This blog begins a new discussion involving international IP topics. The areas to be reviewed are the same as we have discussed for the U.S., but it might help to be reminded of the different topics as follows:
  • Patents, Utility Models and Industrial Designs
  • Copyrights
  • Trade Secrets
  • Trademarks and Unfair Competition Law
As you can see from this list, the basic forms of intellectual property are similar throughout the world. This is due, in part, to a harmonization trend that began in 1884 when the Paris Convention came into effect. This harmonization trend has accelerated in recent years.

Patents, utility model protection and industrial-design protection is provided through documents that are issued by a governmental office. The documents cover useful or ornamental inventions and can be enforced in courts or in administrative proceedings.

Copyrights cover the expression of ideas within the literary, artistic or scientific domain. Most original works that include such expressions are eligible for copyright protection.

Trade secrets protect information that provides the owner of the trade secret with an economic advantage. Trade-secret protection is the least harmonized form of intellectual property of the above-identified list of major forms of intellectual property.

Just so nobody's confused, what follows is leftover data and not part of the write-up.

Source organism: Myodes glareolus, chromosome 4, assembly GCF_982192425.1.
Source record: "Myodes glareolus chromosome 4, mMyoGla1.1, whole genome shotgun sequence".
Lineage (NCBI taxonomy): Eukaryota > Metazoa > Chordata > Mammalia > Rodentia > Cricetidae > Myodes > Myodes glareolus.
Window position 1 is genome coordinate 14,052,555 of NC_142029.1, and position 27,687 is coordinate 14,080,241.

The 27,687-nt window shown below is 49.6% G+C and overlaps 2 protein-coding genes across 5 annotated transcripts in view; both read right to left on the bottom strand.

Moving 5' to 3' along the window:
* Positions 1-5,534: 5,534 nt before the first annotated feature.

Trademarks, along with other similar forms of unfair competition such as service marks, trade names, certification marks, collective marks and trade dress, serve as source identifiers. They protect consumers from deception and confusion with respect to the source of goods or services. They allow their owners to protect their brand.

The terms “unfair competition” or “unfair-competition law” may refer to trademark law, copyright law, trade-secret law or other forms of unfair competition, such as “passing off” or false advertising.